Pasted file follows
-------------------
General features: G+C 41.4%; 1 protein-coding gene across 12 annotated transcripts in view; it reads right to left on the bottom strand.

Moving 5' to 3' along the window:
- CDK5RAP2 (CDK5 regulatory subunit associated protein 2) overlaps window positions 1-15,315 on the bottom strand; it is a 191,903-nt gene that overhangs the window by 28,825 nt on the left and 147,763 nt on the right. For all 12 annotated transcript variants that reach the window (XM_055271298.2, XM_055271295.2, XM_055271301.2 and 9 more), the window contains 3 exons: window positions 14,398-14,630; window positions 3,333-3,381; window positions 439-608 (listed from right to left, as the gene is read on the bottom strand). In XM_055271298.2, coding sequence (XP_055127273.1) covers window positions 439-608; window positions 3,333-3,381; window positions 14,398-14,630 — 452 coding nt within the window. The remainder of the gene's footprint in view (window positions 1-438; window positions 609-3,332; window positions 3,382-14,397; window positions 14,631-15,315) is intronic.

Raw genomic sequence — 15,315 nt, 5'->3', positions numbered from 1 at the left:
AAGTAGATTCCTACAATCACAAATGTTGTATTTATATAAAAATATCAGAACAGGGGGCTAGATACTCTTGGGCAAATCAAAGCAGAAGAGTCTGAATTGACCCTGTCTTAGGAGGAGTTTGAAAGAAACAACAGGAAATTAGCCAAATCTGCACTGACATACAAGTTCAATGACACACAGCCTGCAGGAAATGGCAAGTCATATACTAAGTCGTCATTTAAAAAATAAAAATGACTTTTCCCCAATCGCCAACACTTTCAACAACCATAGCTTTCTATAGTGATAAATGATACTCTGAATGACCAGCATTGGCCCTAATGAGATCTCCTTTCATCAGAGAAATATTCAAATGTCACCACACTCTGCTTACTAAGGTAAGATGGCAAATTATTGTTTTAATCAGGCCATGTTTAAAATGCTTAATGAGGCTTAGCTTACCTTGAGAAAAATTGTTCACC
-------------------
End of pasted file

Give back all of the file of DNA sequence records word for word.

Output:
General features: G+C 41.4%; 1 protein-coding gene across 12 annotated transcripts in view; it reads right to left on the bottom strand.

Moving 5' to 3' along the window:
- CDK5RAP2 (CDK5 regulatory subunit associated protein 2) overlaps window positions 1-15,315 on the bottom strand; it is a 191,903-nt gene that overhangs the window by 28,825 nt on the left and 147,763 nt on the right. For all 12 annotated transcript variants that reach the window (XM_055271298.2, XM_055271295.2, XM_055271301.2 and 9 more), the window contains 3 exons: window positions 14,398-14,630; window positions 3,333-3,381; window positions 439-608 (listed from right to left, as the gene is read on the bottom strand). In XM_055271298.2, coding sequence (XP_055127273.1) covers window positions 439-608; window positions 3,333-3,381; window positions 14,398-14,630 — 452 coding nt within the window. The remainder of the gene's footprint in view (window positions 1-438; window positions 609-3,332; window positions 3,382-14,397; window positions 14,631-15,315) is intronic.

Raw genomic sequence — 15,315 nt, 5'->3', positions numbered from 1 at the left:
AAGTAGATTCCTACAATCACAAATGTTGTATTTATATAAAAATATCAGAACAGGGGGCTAGATACTCTTGGGCAAATCAAAGCAGAAGAGTCTGAATTGACCCTGTCTTAGGAGGAGTTTGAAAGAAACAACAGGAAATTAGCCAAATCTGCACTGACATACAAGTTCAATGACACACAGCCTGCAGGAAATGGCAAGTCATATACTAAGTCGTCATTTAAAAAATAAAAATGACTTTTCCCCAATCGCCAACACTTTCAACAACCATAGCTTTCTATAGTGATAAATGATACTCTGAATGACCAGCATTGGCCCTAATGAGATCTCCTTTCATCAGAGAAATATTCAAATGTCACCACACTCTGCTTACTAAGGTAAGATGGCAAATTATTGTTTTAATCAGGCCATGTTTAAAATGCTTAATGAGGCTTAGCTTACCTTGAGAAAAATTGTTCACC